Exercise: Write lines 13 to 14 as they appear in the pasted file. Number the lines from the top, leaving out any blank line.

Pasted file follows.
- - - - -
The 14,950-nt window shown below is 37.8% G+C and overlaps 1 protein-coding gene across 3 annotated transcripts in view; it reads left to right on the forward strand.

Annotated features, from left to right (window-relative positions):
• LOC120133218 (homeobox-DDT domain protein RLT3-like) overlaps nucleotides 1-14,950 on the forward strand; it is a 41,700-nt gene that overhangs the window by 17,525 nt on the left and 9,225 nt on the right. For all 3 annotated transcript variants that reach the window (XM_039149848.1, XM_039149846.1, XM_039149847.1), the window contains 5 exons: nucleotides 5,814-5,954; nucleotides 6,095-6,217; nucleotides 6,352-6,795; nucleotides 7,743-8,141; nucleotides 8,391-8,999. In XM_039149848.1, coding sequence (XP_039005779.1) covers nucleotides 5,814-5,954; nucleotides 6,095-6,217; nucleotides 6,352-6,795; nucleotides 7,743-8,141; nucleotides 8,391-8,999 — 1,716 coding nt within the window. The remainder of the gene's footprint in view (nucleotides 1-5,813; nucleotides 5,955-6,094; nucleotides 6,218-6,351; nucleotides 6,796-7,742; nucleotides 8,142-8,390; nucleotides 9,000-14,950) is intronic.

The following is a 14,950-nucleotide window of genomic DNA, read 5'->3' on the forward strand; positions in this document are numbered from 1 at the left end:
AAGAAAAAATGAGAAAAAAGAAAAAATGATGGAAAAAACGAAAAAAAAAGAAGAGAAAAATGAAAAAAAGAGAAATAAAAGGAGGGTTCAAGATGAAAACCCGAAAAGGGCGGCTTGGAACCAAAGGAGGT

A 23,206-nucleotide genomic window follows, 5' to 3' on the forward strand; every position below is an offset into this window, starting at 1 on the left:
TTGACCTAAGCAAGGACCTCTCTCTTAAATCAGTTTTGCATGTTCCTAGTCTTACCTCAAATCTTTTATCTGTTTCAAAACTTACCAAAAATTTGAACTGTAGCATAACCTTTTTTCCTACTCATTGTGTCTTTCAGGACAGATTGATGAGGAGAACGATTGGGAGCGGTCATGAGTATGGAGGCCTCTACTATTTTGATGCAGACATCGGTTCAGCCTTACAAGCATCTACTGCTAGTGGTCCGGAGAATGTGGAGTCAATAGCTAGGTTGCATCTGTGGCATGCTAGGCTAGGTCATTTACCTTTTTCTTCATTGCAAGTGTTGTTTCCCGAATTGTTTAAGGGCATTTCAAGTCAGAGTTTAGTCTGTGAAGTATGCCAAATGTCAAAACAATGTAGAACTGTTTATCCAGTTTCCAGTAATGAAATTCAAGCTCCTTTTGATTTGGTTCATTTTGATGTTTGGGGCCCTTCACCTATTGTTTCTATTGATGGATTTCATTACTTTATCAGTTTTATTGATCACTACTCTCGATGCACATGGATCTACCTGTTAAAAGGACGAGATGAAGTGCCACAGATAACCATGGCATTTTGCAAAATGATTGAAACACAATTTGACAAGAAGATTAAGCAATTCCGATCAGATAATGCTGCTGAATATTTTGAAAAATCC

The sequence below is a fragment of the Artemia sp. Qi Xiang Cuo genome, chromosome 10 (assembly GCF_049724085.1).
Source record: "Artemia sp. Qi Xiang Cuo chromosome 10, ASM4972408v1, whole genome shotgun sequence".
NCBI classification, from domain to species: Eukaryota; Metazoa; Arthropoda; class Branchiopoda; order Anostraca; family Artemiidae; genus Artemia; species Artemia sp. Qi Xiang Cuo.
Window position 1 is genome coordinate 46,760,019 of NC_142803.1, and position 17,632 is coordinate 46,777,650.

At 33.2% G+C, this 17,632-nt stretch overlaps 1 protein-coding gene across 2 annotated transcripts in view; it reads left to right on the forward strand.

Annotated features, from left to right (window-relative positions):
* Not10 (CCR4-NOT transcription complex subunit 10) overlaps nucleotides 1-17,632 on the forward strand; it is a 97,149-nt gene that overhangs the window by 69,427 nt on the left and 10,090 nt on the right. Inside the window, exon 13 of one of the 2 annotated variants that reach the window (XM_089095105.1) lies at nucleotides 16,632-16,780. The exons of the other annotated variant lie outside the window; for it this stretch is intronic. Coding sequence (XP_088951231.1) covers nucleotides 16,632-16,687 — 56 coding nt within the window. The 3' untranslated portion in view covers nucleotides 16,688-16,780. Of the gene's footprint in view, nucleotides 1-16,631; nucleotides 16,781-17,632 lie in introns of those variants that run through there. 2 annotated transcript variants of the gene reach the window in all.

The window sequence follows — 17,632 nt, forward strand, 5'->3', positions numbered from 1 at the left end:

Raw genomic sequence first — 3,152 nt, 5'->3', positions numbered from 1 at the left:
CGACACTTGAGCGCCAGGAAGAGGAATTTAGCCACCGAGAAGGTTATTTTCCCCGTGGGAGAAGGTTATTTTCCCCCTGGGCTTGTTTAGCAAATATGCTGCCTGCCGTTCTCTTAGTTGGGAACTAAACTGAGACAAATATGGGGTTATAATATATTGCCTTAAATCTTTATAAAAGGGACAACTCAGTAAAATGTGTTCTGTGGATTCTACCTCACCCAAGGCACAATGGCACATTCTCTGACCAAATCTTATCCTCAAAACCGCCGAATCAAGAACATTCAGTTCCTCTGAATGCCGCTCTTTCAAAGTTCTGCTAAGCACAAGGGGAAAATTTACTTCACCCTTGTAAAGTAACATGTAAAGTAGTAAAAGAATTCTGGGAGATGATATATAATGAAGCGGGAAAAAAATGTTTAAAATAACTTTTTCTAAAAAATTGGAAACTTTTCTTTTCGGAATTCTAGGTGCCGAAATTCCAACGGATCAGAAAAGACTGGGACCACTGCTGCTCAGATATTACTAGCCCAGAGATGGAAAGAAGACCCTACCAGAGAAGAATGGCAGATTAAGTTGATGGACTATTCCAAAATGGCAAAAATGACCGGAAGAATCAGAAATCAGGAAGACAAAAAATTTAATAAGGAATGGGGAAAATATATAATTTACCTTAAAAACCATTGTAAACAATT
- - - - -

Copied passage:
Annotated features, from left to right (window-relative positions):
* Not10 (CCR4-NOT transcription complex subunit 10) overlaps nucleotides 1-17,632 on the forward strand; it is a 97,149-nt gene that overhangs the window by 69,427 nt on the left and 10,090 nt on the right. Inside the window, exon 13 of one of the 2 annotated variants that reach the window (XM_089095105.1) lies at nucleotides 16,632-16,780. The exons of the other annotated variant lie outside the window; for it this stretch is intronic. Coding sequence (XP_088951231.1) covers nucleotides 16,632-16,687 — 56 coding nt within the window. The 3' untranslated portion in view covers nucleotides 16,688-16,780. Of the gene's footprint in view, nucleotides 1-16,631; nucleotides 16,781-17,632 lie in introns of those variants that run through there. 2 annotated transcript variants of the gene reach the window in all.